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What will Kendall Mountain’s future hold?

Municipal ski area in Silverton has a storied past, an untold future
Kendall Mountain has just one lift, which has a reputation for breaking down. Some Silverton residents say they would like to see another one built. (Jerry McBride/Durango Herald)

Christopher Brosch had the makings of a tailgate going two hours after the lift at Kendall Mountain began spinning on the first day of the season last Friday. From the back of his Ford Bronco, Brosch pulled out a folding table holding a butcher block. As his charcoal grill began to warm, the father pulled a Modelo from a well-stocked cooler and cheered with pride as his 6-year-old daughter lapped the small ski hill at the base of the mountain just blocks from downtown Silverton.

“For us, we like the quaint hill that is family friendly and is kind of the local, easy-access,” he said.

A skier rides up the lift Friday during opening day of Kendall Mountain Ski Area in Silverton. The small ski hill just outside town offers lower prices and easy access, especially to beginner skiers. (Jerry McBride/Durango Herald)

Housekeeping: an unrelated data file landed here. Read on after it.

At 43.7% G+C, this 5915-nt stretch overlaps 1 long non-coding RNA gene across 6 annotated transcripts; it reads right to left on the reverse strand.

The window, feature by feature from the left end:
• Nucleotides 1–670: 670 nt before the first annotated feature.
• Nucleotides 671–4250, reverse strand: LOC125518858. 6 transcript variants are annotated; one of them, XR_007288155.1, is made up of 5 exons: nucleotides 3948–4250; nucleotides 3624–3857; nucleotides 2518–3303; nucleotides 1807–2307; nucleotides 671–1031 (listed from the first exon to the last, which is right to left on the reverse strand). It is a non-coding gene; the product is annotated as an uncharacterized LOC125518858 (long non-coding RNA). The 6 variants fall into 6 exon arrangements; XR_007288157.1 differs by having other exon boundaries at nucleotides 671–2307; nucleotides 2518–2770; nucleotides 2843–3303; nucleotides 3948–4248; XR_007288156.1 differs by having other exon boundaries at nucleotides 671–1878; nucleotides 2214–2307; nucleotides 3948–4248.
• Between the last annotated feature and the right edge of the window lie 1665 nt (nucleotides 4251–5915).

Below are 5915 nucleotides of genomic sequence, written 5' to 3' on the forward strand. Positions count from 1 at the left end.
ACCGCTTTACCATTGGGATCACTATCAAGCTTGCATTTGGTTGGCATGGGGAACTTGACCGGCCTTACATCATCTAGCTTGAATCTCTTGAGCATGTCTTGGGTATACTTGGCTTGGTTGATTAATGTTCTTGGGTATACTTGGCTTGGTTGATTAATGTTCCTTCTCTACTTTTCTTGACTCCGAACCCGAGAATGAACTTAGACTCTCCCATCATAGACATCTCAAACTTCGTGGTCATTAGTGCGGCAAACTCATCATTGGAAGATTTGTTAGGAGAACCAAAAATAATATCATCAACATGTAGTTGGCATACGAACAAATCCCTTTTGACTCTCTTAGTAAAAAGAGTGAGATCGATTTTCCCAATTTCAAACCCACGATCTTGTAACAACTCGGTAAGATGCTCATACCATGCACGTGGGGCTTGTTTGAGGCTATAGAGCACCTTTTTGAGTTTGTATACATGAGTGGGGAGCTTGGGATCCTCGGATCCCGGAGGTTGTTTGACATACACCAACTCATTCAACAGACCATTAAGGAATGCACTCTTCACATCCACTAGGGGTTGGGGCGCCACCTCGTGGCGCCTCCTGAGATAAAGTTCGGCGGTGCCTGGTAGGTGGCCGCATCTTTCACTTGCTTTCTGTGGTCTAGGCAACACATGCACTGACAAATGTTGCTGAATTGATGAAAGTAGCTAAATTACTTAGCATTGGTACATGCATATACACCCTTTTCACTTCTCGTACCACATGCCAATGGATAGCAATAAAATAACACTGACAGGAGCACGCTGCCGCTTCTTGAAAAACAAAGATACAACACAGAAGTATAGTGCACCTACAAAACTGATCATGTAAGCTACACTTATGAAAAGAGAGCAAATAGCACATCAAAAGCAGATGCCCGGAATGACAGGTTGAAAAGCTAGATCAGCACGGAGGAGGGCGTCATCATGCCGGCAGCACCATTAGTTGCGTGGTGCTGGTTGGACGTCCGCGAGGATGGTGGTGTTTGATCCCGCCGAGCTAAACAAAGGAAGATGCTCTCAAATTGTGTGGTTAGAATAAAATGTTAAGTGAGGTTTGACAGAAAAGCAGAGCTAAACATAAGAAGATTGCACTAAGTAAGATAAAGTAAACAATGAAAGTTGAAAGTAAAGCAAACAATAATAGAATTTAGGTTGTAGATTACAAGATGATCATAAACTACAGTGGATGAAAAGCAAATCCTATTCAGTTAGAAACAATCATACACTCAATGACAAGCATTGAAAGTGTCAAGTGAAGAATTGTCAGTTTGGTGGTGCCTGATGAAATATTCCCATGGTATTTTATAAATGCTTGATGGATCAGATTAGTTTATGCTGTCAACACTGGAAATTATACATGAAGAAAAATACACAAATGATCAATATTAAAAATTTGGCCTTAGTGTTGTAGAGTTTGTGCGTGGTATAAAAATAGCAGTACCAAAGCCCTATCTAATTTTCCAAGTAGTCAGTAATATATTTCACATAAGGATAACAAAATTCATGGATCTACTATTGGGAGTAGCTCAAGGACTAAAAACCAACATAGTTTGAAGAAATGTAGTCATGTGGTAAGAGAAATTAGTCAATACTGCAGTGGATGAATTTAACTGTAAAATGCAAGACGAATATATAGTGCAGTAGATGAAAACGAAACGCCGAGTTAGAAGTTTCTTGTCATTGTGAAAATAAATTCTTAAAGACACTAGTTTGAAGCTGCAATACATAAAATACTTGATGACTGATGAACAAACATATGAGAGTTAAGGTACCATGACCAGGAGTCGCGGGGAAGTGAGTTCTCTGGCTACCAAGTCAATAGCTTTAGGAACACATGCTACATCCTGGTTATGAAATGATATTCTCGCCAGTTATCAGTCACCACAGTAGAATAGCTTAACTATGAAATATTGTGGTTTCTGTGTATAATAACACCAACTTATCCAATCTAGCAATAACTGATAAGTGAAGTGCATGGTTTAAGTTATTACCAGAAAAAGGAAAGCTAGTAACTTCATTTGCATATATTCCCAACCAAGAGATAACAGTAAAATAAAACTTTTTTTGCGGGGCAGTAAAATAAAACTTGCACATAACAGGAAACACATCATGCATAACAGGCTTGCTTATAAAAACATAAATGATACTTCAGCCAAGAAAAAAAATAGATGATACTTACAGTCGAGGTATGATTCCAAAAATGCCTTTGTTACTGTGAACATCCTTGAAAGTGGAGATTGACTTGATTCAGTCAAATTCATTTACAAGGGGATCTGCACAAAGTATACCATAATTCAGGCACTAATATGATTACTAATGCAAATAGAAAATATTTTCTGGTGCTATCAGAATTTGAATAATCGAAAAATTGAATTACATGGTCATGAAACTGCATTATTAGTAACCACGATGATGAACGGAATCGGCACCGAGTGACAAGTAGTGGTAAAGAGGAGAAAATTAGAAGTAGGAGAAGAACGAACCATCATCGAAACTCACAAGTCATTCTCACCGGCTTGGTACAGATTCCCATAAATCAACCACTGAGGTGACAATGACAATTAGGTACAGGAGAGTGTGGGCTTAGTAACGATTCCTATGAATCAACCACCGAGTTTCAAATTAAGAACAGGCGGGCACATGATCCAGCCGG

The town of Silverton operates the 16-acre Kendall Mountain Recreation Area as a municipal service for residents of the town. The one-chairlift hill operates Friday through Sunday. Lift tickets cost $25 for adults and $17 for children and seniors.

In 2017, Silverton’s government began to examine how the area might be expanded to fulfill residents’ desires. In 2018, the town’s spokeswoman at the time, Lisa Branner, said that the mountain was “underutilized.”

In the five years since the town first delved into realizing Kendall Mountain’s full potential, passionate input, circuitous conversation and uncertain needs have left the Silverton perched on the cusp of action.

What’s possible versus what’s desired

After launching community vision sessions in 2017, Silverton commissioned SE Group to conduct a viability study on what infrastructure Kendall Mountain could accommodate.

“The Viability Study’s financial modeling shows that a 300-800-acre project would be financially viable. Anything smaller is not likely to attract enough skiers to break even,” read the decisive conclusion in a document titled “Recommendations for Consideration During the KMRA Master Planning Process.”

SE Group also concluded that a financially viable expansion would require a capital investment of about $25 million. In 2021, the mountain earned an estimated $45,121 in revenue and incurred $6,184.09 in net losses that year.